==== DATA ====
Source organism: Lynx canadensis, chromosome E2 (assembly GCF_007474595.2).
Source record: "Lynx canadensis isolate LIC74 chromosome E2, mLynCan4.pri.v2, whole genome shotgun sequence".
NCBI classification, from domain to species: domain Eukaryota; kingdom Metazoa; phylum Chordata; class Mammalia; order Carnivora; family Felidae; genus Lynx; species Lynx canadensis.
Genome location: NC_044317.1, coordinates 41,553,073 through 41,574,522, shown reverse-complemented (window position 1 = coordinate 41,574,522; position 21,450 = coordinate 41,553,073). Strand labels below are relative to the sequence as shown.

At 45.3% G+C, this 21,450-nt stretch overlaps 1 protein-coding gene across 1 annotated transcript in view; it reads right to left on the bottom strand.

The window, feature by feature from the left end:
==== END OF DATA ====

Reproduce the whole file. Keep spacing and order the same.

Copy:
Source organism: Lynx canadensis, chromosome E2 (assembly GCF_007474595.2).
Source record: "Lynx canadensis isolate LIC74 chromosome E2, mLynCan4.pri.v2, whole genome shotgun sequence".
NCBI classification, from domain to species: domain Eukaryota; kingdom Metazoa; phylum Chordata; class Mammalia; order Carnivora; family Felidae; genus Lynx; species Lynx canadensis.
Genome location: NC_044317.1, coordinates 41,553,073 through 41,574,522, shown reverse-complemented (window position 1 = coordinate 41,574,522; position 21,450 = coordinate 41,553,073). Strand labels below are relative to the sequence as shown.

At 45.3% G+C, this 21,450-nt stretch overlaps 1 protein-coding gene across 1 annotated transcript in view; it reads right to left on the bottom strand.

The window, feature by feature from the left end: